Opposing government mandated vaccinations does not make one an “anti-vaxxer.” That’s a slur on par with calling those who doubt the certitude of over-simplified climate change taking points “deniers.” Many oppose the mandated vaccines as an unconstitutional and unethical violation of personal liberty, and are not taking the shots to stand up for basic rights, not because they necessarily don’t believe in “the science.”
Calling masks, particularly the masks most people wear, “live-saving” is propaganda and misinformation. The CDC’s “experts” have, in sequence, said “mask aren’t necessary,” wear masks; no need to wear masks if you’re vaccinated; better wear masks, and if you don’t like what the advice is now, as they say about weather in New England, wait a bit. I know men of the cloth are suckers for faith, but if Jesus had been wrong as often as the health experts, we might be making offerings to Jupiter and Neptune today.
Don’t get me started on “social distancing.” I’m surprised the good Father didn’t also say we were killing people by touching our faces. Remember that edict?
Marcus Lamb, the evangelical founder of the Texas-based Christian television network Daystar, died on November 30. In an example of extreme cosmic irony/justice/retribution/satire, the cause was a virulent case of infection from the Wuhan virus. The previously healthy (though he had diabetes) 64-year-old was unvaccinated, and indeed was a vocal antivaxxer. Lamb, his wife (they were a Jim and Tammy-style team) and other Daystar broadcasters have been opposing the pandemic vaccines, presumably influencing many of the more than 108 million households the network reaches via cable TV providers to do likelwise On May 10, for example, the Lambs claimed that the vaccines “killed your immune system.”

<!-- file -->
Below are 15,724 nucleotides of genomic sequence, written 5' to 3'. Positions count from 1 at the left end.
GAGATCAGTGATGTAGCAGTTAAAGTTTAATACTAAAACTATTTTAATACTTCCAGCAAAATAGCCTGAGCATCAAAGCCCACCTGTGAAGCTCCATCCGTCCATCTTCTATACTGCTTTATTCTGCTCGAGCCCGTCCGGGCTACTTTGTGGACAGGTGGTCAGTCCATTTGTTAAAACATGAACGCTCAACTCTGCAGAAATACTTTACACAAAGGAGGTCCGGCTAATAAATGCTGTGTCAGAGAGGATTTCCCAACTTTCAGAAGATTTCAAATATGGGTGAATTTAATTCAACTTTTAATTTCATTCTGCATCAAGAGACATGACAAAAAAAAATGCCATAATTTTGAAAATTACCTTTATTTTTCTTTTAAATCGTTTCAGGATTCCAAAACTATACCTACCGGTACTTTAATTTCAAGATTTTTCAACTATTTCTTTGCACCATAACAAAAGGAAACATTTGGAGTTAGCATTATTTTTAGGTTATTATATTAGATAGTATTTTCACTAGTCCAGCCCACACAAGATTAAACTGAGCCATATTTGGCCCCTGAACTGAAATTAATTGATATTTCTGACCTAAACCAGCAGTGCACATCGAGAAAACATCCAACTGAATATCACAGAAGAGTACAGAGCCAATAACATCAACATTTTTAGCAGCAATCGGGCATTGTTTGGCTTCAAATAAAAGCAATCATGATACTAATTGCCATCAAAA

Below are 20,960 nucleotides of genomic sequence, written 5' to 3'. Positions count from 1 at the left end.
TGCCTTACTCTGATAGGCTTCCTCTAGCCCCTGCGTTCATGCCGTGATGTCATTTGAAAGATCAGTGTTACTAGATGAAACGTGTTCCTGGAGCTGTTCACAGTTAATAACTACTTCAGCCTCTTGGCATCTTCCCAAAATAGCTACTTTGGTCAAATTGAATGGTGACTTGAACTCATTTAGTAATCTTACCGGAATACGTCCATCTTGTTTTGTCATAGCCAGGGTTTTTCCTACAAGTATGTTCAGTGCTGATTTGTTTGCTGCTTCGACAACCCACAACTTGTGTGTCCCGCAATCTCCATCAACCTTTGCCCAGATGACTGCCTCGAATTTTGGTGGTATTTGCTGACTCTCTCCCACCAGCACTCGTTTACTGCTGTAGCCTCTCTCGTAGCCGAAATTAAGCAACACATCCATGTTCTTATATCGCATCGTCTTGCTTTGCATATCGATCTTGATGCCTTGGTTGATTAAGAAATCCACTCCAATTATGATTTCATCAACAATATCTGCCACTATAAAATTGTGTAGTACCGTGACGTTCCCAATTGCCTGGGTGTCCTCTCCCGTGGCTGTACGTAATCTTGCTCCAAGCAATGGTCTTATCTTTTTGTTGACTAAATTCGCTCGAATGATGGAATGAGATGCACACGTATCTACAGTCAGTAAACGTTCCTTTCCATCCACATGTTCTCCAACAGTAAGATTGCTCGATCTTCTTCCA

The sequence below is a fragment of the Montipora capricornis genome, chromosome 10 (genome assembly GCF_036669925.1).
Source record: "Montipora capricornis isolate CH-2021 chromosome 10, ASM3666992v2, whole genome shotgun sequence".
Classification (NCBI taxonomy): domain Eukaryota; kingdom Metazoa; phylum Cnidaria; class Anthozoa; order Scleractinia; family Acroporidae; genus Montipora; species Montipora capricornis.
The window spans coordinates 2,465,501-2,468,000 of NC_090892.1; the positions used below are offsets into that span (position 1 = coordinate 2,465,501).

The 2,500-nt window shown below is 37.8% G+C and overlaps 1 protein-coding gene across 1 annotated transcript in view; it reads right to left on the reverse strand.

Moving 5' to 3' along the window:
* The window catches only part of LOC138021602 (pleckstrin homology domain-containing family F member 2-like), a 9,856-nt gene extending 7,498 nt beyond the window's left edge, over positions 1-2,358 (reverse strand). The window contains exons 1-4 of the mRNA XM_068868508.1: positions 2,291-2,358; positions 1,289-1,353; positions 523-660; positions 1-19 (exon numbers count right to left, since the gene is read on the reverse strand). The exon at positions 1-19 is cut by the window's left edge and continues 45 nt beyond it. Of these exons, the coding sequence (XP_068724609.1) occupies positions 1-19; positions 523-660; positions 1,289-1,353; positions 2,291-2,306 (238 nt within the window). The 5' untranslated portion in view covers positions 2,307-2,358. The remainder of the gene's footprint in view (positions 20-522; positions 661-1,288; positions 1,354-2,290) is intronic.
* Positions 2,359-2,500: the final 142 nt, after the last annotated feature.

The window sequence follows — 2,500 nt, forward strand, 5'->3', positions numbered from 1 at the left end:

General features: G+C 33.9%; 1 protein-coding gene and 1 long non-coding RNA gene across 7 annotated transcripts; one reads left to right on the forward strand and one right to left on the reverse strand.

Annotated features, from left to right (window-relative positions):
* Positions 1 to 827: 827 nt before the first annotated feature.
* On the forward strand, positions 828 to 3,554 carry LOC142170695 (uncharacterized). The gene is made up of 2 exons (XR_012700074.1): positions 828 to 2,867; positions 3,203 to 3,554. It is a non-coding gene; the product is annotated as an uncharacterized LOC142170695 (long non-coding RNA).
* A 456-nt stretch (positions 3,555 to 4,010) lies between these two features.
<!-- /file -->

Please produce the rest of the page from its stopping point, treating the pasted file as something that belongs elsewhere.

“We want to warn you, we want to help you, we want to give you an alternative,” Lamb said. The alternatives he recommended were ivermectin, budesonide and hydroxychloroquine, all drugs that have not been proven to be effective or safe in the treatment of the virus, and, naturally, prayer.
Well, as Old Lodgeskins memorably says in “Little Big Man,” “Sometimes the magic works, sometimes it doesn’t.”
I wake up from a nap and have to think about this???
1. Zoom ethics? I don’t understand this story at all.
The New Yorker suspended legal reporter Jeffrey Toobin because he—wait, WHAT?—exposed himself during a Zoom call last week between members of the staff and WNYC radio.
Huh? Toobin has long been one of Ethics Alarms’ least favorite legal commentators dating back to his excuse-making for Bill Clinton during the Monica madness, but I thought he was just despicably biased, not insane. What’s going on here?
Toobin said in a statement: “I made an embarrassingly stupid mistake, believing I was off-camera. I apologize to my wife, family, friends and co-workers. I believed I was not visible on Zoom. I thought no one on the Zoom call could see me. I thought I had muted the Zoom video.”.